Table 3 shows bivariate analysis of current FP/C use and intendedness of last pregnancy among sexually active women. There is no significant association between the overall missed opportunity for FP/C counselling and modern contraceptive use among sexually active women in the extended postpartum period, P > 0.05. On the contrary, among women in the 12 – 23 months post-delivery period, there was a significant association between the overall missed opportunity for FP/C counselling and modern contraceptive use among sexually active women, p = 0.007. Missed opportunity for FP/C counselling was not significantly associated with the last birth being unintended among women in the extended postpartum period (p = 0.753) and among women 12 – 23 months post-delivery (p = 0.179). Similarly, unmet need for FP/C counselling was not significantly associated with missed opportunity for FP/C counselling among women in the extended postpartum period (p = 0.411) and among women 12 – 23 months post-delivery (p = 0.120).

Table 3 Association between missed opportunity, FP/C use, intendedness of last pregnancy and unmet need

Results of the univariate and multivariable analysis of the correlates of the overall missed opportunity for FP/C counselling among women 0 – 11 and 12-23 months postpartum are shown in Table 4. Bivariate analysis showed that rural/urban residence, education, wealth, parity, round of data collection and county of residence were all significant predictors of overall missed opportunity for FP/C counselling among women in the extended postpartum period, p < 0.05. When compared to urban residents, rural residents were more likely to have a missed opportunity for FP/C counselling, p = 0.032. Those with some level of formal education were less likely to have a missed opportunity for FP/C counselling, when compared to the reference group of women with no education. Women in the higher wealth quintiles were less likely to have a missed opportunity for FP/C counselling when compared to the reference group of women from the lowest wealth quintile. Those with 3 – 4 past births were less likely to have a missed opportunity for FP/C counselling when compared to the reference group of women with one or two past births. Women from Kericho, Nandi and West Pokot counties were more likely to have a missed opportunity for FP/C counselling when compared to women from Bungoma county, Table 4.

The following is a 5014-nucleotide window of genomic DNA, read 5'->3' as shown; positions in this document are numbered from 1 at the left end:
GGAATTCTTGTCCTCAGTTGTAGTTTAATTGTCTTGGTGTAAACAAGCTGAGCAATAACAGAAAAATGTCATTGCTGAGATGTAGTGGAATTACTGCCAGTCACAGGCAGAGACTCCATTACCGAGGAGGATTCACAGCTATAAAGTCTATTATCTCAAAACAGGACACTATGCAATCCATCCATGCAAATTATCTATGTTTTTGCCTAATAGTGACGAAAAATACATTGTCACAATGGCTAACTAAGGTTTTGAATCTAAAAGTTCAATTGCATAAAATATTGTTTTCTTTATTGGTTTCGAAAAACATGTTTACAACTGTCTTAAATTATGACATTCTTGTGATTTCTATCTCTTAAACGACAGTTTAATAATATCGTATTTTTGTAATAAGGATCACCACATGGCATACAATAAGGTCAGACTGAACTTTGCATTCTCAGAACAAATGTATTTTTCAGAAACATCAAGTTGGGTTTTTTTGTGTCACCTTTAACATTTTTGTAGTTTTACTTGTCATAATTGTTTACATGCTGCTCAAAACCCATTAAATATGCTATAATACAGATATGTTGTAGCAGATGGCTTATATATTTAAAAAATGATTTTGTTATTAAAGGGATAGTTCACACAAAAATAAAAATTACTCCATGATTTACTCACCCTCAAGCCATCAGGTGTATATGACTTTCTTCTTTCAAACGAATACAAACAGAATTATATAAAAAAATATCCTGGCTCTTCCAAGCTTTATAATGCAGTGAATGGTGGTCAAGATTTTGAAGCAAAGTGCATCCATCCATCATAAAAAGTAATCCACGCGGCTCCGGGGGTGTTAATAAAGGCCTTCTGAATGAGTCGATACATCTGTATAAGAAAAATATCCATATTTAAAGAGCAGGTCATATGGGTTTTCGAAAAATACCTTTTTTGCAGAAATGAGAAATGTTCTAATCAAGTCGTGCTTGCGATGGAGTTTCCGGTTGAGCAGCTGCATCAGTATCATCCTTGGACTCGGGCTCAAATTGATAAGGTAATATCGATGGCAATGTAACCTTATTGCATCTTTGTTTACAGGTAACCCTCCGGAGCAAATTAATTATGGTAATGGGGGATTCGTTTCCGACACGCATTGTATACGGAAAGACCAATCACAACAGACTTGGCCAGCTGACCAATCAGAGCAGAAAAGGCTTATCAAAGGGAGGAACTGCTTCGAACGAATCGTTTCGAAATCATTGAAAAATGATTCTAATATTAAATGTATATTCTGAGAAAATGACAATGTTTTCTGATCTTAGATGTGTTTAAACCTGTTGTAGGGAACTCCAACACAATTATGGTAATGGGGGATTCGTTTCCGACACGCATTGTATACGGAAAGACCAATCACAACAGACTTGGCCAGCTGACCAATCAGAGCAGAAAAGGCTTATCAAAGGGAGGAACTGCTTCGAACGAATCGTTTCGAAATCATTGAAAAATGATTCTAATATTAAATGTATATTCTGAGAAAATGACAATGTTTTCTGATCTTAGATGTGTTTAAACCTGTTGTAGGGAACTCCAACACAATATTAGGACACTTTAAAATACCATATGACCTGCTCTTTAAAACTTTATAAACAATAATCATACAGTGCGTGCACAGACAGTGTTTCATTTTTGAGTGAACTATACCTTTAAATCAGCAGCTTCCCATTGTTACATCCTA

Table 4 Bivariate and multivariate analysis of overall (facility and community health worker) missed FP/C opportunity among women in the 0-11 months and 12-23 months postpartum periods

As in bivariate analysis, age, marital status and sexual activity remained insignificant predictors of missed opportunity for FP/C counselling in the adjusted analysis. After controlling for all variables statistically significant on bivariate analysis in Table 4, rural/urban residence and education were no longer significant predictors of missed opportunity for FP/C counselling. The likelihood of having a missed opportunity for FP/C counselling was almost two-times among those who had no education as compared to those who had higher education (AOR = 1.96, p = 0.006). Within the wealth quintile categories, the only significant finding was that women from the lower quintile were less likely (AOR = 0.72, p = 0.005) to have a missed opportunity for FP/C counselling when compared to women in the lowest wealth quintile. Women with three to four past births were less likely to have a missed opportunity for FP/C counselling (AOR: 0.73, 95% CI: 0.58, 0.92, p = 0.009) when compared to the reference group of women with one or two past births. By county of residence, women from Kericho, Nandi and West Pokot counties were more likely to have a missed opportunity for FP/C counselling when compared to women from Bungoma county, p < 0.05. Round of data collection and county of residence were the only significant predictors of overall missed opportunity for FP/C counselling among women in the period 12 – 23 months post-delivery, p < 0.05.

Bivariate and multivariable analysis results for missed opportunity for FP/C at the facility are shown in Table 5. Parity, round of data collection and county of residence were the significant covariates of missed opportunity for FP/C counselling at the facility among women in the extended postpartum period. Women who had three to four previous births (adjusted OR: 0.71, p = 0.009) were less likely to have a missed opportunity for FP/C counselling at the facility when compared to women with one or two past births. By county of residence, women from Kericho, Nandi and West Pokot counties were 2-3 times more likely to have a missed opportunity for FP/C counselling at the facility when compared to women from Bungoma county, p < 0.05. Round of data collection and county of residence were the only significant predictors of overall missed opportunity for FP/C counselling at the facility among women in the period 12 – 23 months post-delivery, p < 0.05. Women from Kericho, Kilifi, Nairobi, Nandi and West Pokot counties were more likely to have a missed opportunity for FP/C counselling at the facility when compared to women from Bungoma county, p < 0.05.